Currently on display at the art dealer Pietro Scarpa in Venice, there’s a reclining nude by the Venetian painter Giacomo ‘Palma’ Vecchio (c. 1480-1528), which is worth a second look for anyone interested in the practice of replication in the Italian Renaissance workshop. It repeats with slight variations the figure of Venus in a canvas in the Fitzwilliam Museum in Cambridge. Both pictures are datable to the 1520s, with the latter falling late, left as it was unfinished in the master’s studio at his death.

Although it lacks the tension of soft flesh and perilous arrow point, as well as the crystalline landscape of the Cambridge painting, the later replica is comely in its own right. It lacks finish in the background and parts of the figure, which would surely have given it deeper colouristic resonance, but one can definitely see where the painter was going. As to the subject, I suspect this is an allegory of marital love (and fecundity), rather than a traditional Venus seen in the Cambridge picture — Cupid is nowhere in sight, and she wears what appears to be a wedding ring.

The thing that interests me, as a Titian scholar, is that the picture seems to reflect the practice of producing replicas in the younger master’s studio around the same time, and to an increasing extent later in his career, from the mid-1540s onwards, when he and his workshop produced a series a reclining Venuses in the same, voluminous mould — a practice that has been receiving increasing scholarly scrutiny over the last few years but of which we still know very little.

Just as is the case with Titian’s Venuses, there are no ‘hard contours’ of the kind on often finds in paintings done on the basis of cartoon transfers in Palma’s picture. Neither are there any traces of spolveri — ie. pouncing marks left as part of the process of transferring a design from a cartoon — under the surface paint layers, according to the gallerist.

In fact, when one inspects the painting, and sees how confidently articulated it is, it becomes clear that it must have been laid in freehand, probably with reference to some kind of modelloof the original design kept in the studio. I wonder if this was also the case with many of Titian’s replicas. From seepthrough to the back of the canvas, we know some of them were based on tracings onto the canvas of the earlier design, and that others were laid in alongside the first completed version only to be picked up and finished later, but many of them could well have been executed freehand. When the contours are compared, a Titian replica is often very close to its model, but this does not necessarily mean that some kind of mechanical aid was used in its layout. We are, after all, talking about one of the most confident and virtuosic artists of his time here. I wonder.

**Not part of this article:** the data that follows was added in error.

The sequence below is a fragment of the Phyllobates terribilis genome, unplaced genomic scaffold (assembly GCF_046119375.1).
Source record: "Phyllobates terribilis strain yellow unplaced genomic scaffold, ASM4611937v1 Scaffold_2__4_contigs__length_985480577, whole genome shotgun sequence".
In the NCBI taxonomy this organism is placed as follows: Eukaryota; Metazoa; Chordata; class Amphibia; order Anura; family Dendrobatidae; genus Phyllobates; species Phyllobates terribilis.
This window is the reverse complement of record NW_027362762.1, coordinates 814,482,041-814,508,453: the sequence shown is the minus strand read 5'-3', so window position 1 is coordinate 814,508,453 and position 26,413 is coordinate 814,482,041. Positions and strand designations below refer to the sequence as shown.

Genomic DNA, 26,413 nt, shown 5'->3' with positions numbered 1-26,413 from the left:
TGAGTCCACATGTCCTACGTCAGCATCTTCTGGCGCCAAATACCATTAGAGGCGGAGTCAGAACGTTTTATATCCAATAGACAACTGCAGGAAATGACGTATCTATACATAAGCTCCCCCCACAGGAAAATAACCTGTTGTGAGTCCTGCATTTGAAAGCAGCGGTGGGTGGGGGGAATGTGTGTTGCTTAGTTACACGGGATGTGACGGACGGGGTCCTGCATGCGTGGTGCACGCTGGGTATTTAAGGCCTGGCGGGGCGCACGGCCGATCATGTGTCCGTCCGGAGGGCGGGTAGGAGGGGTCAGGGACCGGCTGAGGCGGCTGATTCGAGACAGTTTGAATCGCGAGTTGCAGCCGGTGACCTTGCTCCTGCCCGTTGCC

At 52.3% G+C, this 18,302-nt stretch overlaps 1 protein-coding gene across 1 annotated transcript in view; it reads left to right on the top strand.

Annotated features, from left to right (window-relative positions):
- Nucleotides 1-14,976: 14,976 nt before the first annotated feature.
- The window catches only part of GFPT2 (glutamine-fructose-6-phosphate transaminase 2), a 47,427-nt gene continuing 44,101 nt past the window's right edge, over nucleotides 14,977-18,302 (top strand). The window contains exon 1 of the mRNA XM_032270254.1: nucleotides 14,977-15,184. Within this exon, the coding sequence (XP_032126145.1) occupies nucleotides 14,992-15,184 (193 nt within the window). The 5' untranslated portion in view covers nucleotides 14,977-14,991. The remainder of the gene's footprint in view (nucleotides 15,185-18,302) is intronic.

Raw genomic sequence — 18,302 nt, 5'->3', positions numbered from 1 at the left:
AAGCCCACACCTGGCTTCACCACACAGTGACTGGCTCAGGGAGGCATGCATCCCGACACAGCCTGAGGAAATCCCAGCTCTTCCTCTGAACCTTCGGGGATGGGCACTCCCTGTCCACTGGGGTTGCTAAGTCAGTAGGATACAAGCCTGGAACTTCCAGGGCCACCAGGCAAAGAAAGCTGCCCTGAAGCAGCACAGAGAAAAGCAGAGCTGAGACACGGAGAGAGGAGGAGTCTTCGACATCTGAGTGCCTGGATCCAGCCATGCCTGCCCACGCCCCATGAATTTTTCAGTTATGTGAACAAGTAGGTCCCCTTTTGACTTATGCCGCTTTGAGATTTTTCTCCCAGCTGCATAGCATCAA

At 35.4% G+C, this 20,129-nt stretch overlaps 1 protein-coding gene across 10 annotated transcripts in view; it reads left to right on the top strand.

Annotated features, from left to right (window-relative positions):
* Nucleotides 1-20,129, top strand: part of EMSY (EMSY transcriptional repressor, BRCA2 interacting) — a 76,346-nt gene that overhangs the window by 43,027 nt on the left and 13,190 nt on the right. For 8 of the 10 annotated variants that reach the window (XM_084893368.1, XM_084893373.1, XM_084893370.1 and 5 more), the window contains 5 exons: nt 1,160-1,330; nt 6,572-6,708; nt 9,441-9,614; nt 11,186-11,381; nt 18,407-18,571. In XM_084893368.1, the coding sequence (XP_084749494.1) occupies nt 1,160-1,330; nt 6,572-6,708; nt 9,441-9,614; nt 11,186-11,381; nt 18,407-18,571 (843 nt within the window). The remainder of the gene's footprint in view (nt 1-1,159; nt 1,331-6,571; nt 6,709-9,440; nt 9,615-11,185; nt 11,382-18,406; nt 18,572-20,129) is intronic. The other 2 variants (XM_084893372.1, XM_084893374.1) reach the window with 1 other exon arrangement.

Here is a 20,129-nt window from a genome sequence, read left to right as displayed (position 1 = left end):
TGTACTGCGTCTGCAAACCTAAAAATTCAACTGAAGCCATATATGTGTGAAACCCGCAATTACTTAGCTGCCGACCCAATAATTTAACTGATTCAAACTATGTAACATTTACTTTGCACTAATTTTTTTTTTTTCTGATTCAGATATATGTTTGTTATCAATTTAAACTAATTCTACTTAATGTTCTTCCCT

If you’re in Venice, do go to Scarpa’s gallery right next to the Accademia. They also have a decent Tintoretto on display, as well as this fascinating picture of around 1648-50 by Joseph Heintz, which shows the medieval legend of angels moving the house of Mary from Nazareth to the West — first Dalmatia, then Italy — when the former was conquered by the the Saracens in 1291. A highly unusual iconography lent a touch of ominous drama by a German repatriate working in the styles of Tintoretto and Veronese:

This series of centrefolds: Palma Vecchio’s Venuses at Pietro Scarpa in Venice and at the Fitzwilliam, respectively. Titian’s Venus at the Uffizi and the Reclining Nude with a Organist at the Prado. Joseph Heintz’ Translocation of the House of Mary to Loreto, at Pietro Scarpa, Venice. The image of the Scarpa Palma is slightly cropped because the damn thing couldn’t fit my scanner. You’ll have to imagine the additional bit at the top. Apologies.


  1. Metabunker is one of my favorite blogs (and one of the most interesting for commentary on Renaissance art). I was glad to meet Matthias in person.

    To offer a small correction: you must mean that the Joseph Heintz was painted in 1648-50, not 1548-50.

  2. Hi Frederick,
    Thanks so much for your comment — it means a lot coming from someone as distinguished as yourself.

    And oops, I don’t know what happened with that date. It’s been changed now.

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